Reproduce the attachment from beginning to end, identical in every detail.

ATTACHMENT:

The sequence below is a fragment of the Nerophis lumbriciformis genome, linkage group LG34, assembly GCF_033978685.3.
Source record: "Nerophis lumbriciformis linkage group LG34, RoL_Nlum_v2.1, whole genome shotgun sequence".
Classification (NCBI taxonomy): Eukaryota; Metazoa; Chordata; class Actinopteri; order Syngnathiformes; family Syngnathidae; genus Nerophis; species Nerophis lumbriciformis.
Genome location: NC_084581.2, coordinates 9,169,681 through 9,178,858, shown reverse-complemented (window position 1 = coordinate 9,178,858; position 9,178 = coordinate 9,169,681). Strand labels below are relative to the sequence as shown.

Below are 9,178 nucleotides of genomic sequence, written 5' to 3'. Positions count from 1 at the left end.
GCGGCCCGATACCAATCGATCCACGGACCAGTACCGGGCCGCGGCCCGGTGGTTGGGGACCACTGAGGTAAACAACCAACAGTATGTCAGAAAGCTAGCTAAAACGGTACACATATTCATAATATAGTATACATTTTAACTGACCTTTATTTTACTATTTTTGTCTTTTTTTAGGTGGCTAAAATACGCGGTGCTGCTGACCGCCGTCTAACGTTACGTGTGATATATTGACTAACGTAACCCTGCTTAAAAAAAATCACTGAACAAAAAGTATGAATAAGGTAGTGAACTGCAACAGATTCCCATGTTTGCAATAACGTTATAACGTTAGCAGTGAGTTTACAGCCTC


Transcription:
The sequence below is a fragment of the Nerophis lumbriciformis genome, linkage group LG34, assembly GCF_033978685.3.
Source record: "Nerophis lumbriciformis linkage group LG34, RoL_Nlum_v2.1, whole genome shotgun sequence".
Classification (NCBI taxonomy): Eukaryota; Metazoa; Chordata; class Actinopteri; order Syngnathiformes; family Syngnathidae; genus Nerophis; species Nerophis lumbriciformis.
Genome location: NC_084581.2, coordinates 9,169,681 through 9,178,858, shown reverse-complemented (window position 1 = coordinate 9,178,858; position 9,178 = coordinate 9,169,681). Strand labels below are relative to the sequence as shown.

Below are 9,178 nucleotides of genomic sequence, written 5' to 3'. Positions count from 1 at the left end.
GCGGCCCGATACCAATCGATCCACGGACCAGTACCGGGCCGCGGCCCGGTGGTTGGGGACCACTGAGGTAAACAACCAACAGTATGTCAGAAAGCTAGCTAAAACGGTACACATATTCATAATATAGTATACATTTTAACTGACCTTTATTTTACTATTTTTGTCTTTTTTTAGGTGGCTAAAATACGCGGTGCTGCTGACCGCCGTCTAACGTTACGTGTGATATATTGACTAACGTAACCCTGCTTAAAAAAAATCACTGAACAAAAAGTATGAATAAGGTAGTGAACTGCAACAGATTCCCATGTTTGCAATAACGTTATAACGTTAGCAGTGAGTTTACAGCCTC